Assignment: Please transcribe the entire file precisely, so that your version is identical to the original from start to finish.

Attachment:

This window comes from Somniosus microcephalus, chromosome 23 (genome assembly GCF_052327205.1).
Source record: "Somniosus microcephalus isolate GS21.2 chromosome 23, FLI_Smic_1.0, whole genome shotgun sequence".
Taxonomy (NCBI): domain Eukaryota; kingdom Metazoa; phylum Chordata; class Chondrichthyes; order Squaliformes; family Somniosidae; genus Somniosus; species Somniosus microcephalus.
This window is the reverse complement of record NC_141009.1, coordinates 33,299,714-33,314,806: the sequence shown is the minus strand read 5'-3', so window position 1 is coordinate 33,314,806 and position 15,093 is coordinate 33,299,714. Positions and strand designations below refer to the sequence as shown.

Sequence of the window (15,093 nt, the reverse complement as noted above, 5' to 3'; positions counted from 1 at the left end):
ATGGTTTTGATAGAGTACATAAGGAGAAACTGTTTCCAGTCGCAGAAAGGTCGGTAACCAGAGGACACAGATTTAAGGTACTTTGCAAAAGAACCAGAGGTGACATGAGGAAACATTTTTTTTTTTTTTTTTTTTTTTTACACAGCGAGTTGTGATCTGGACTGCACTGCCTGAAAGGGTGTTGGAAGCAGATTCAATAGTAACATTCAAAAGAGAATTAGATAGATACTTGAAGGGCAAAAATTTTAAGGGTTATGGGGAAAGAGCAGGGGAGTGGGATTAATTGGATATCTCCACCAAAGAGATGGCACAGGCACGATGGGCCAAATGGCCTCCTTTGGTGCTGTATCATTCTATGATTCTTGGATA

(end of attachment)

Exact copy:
This window comes from Somniosus microcephalus, chromosome 23 (genome assembly GCF_052327205.1).
Source record: "Somniosus microcephalus isolate GS21.2 chromosome 23, FLI_Smic_1.0, whole genome shotgun sequence".
Taxonomy (NCBI): domain Eukaryota; kingdom Metazoa; phylum Chordata; class Chondrichthyes; order Squaliformes; family Somniosidae; genus Somniosus; species Somniosus microcephalus.
This window is the reverse complement of record NC_141009.1, coordinates 33,299,714-33,314,806: the sequence shown is the minus strand read 5'-3', so window position 1 is coordinate 33,314,806 and position 15,093 is coordinate 33,299,714. Positions and strand designations below refer to the sequence as shown.

Sequence of the window (15,093 nt, the reverse complement as noted above, 5' to 3'; positions counted from 1 at the left end):
ATGGTTTTGATAGAGTACATAAGGAGAAACTGTTTCCAGTCGCAGAAAGGTCGGTAACCAGAGGACACAGATTTAAGGTACTTTGCAAAAGAACCAGAGGTGACATGAGGAAACATTTTTTTTTTTTTTTTTTTTTTTTACACAGCGAGTTGTGATCTGGACTGCACTGCCTGAAAGGGTGTTGGAAGCAGATTCAATAGTAACATTCAAAAGAGAATTAGATAGATACTTGAAGGGCAAAAATTTTAAGGGTTATGGGGAAAGAGCAGGGGAGTGGGATTAATTGGATATCTCCACCAAAGAGATGGCACAGGCACGATGGGCCAAATGGCCTCCTTTGGTGCTGTATCATTCTATGATTCTTGGATA